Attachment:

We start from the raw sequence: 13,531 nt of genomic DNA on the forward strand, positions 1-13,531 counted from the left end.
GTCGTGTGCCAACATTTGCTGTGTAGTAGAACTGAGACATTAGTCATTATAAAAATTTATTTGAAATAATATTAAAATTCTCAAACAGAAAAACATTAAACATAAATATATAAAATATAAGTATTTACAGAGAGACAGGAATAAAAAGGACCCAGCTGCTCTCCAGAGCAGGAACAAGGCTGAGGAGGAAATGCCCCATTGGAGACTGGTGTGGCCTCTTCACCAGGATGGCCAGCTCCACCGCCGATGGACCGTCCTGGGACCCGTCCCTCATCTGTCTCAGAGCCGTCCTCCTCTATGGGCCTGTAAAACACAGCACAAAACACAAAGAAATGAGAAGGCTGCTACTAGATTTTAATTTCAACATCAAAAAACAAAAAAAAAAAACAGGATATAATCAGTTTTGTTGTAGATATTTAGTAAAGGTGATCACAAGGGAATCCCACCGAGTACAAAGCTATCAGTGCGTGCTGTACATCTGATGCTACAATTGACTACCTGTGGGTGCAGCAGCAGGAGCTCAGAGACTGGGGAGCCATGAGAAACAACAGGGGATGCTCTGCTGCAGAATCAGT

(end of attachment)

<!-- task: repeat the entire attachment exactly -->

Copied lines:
We start from the raw sequence: 13,531 nt of genomic DNA on the forward strand, positions 1-13,531 counted from the left end.
GTCGTGTGCCAACATTTGCTGTGTAGTAGAACTGAGACATTAGTCATTATAAAAATTTATTTGAAATAATATTAAAATTCTCAAACAGAAAAACATTAAACATAAATATATAAAATATAAGTATTTACAGAGAGACAGGAATAAAAAGGACCCAGCTGCTCTCCAGAGCAGGAACAAGGCTGAGGAGGAAATGCCCCATTGGAGACTGGTGTGGCCTCTTCACCAGGATGGCCAGCTCCACCGCCGATGGACCGTCCTGGGACCCGTCCCTCATCTGTCTCAGAGCCGTCCTCCTCTATGGGCCTGTAAAACACAGCACAAAACACAAAGAAATGAGAAGGCTGCTACTAGATTTTAATTTCAACATCAAAAAACAAAAAAAAAAAACAGGATATAATCAGTTTTGTTGTAGATATTTAGTAAAGGTGATCACAAGGGAATCCCACCGAGTACAAAGCTATCAGTGCGTGCTGTACATCTGATGCTACAATTGACTACCTGTGGGTGCAGCAGCAGGAGCTCAGAGACTGGGGAGCCATGAGAAACAACAGGGGATGCTCTGCTGCAGAATCAGT